Aug 3, 2017
BATAVIA — The runways at Genesee County Airport are less frequently traveled than the Thruway or Route 33, but they see a fair share of traffic.
But its not just Cessnas flying over Saile Drive. County officials on a tour with Chris Collins said the airport gets some interesting guests.
A CEO with a seven-figure salary makes thousands of dollars an hour. So being stuck in security or waiting at bag check at a major airport is a costly delay.
Hens said that’s why an executive going to Galveston might use the Batavia airport instead of driving to Buffalo, flying to Houston and then driving there.
“These guys with the money and means, the strategy is to rent the private jet and go straight from Batavia to Galveston,” said County Highway Superintendent Tim Hens, who oversees the airport.
County Manager Jay Gsell said that’s what the new ownership group of the former Genesee County Nursing Home did while negotiating the deal.
“They don’t drive in, they fly in,” Gsell said. “It’s plain and simple.”
Even “small” businesses do it, Hens said. Tompkins Financial flies in officials to and from Ithaca on a regular basis. Hodgins Printing, National Grid, RG&E, Western New York Energy ...
“The corporate jet will roll up, the doors come down and two guys in coveralls will walk off with lunch bags and tools,” to head to maintenance jobs, Hens said.
Duncan Berkeley of Graham Corporation built one of the first hangars at the airport to get to commercial airports for international flights.
The county airport also gets active use by agencies like the Immigration and Naturalization Service for cases at Batavia’s Immigrations and Customs Enforcement facility.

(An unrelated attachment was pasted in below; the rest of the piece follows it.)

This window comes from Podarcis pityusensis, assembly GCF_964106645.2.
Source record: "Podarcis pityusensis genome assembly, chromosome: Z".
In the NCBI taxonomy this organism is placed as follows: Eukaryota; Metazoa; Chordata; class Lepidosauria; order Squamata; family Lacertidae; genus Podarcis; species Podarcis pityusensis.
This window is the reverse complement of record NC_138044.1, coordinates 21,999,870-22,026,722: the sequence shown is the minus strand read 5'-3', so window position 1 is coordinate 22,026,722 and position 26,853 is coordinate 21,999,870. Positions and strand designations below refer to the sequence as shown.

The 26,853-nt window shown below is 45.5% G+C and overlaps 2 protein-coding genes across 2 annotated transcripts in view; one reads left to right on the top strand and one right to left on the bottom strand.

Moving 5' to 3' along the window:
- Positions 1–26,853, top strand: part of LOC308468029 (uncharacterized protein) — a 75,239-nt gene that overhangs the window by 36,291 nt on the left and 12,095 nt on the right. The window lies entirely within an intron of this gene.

Mercy Flight has long been based at the airport, with Batavia and Buffalo the main locations for the multi-county service.
Gsell said that even the governor flies here. When there was the big unveiling for H.P. Hood’s fluid milk facility, Andrew Cuomo and Hood officials landed here.
“Cuomo 1, or whatever they call it, lands here,” Gsell said.
The rich and famous
As they tour wound down, talk turned to the Buffalo Bills and their training camp. Hens perked up. After the Bills moved camp to St. John Fisher College, the team’s owner, the late Ralph Wilson, Jr., would fly from his home in Michigan to Batavia, taking car service to Pittsford.
Hens said the airport’s staff enjoy visits from transient traffic, especially acts performing at Darien Lake.
“We’ve had Toby Keith, Tim McGraw, Hootie in the Blowfish, Zac Brown Band ... the guys that work the terminals love it, because they usually give them all the food from the plane, they take pictures with them — no paparazzi,” Hens said.
Everyone else, too
In all, the airport has 68 planes based at it, many of them small planes. A few drifted overhead Wednesday while officials spoke.
Students from the Western New York Aviation Adventure Camp where working on the ground, but they too have taken to the air above Batavia.
Even aviation enthusiasts flying to air shows around the country use the airport. Hens said they use Batavia like a way station to refuel.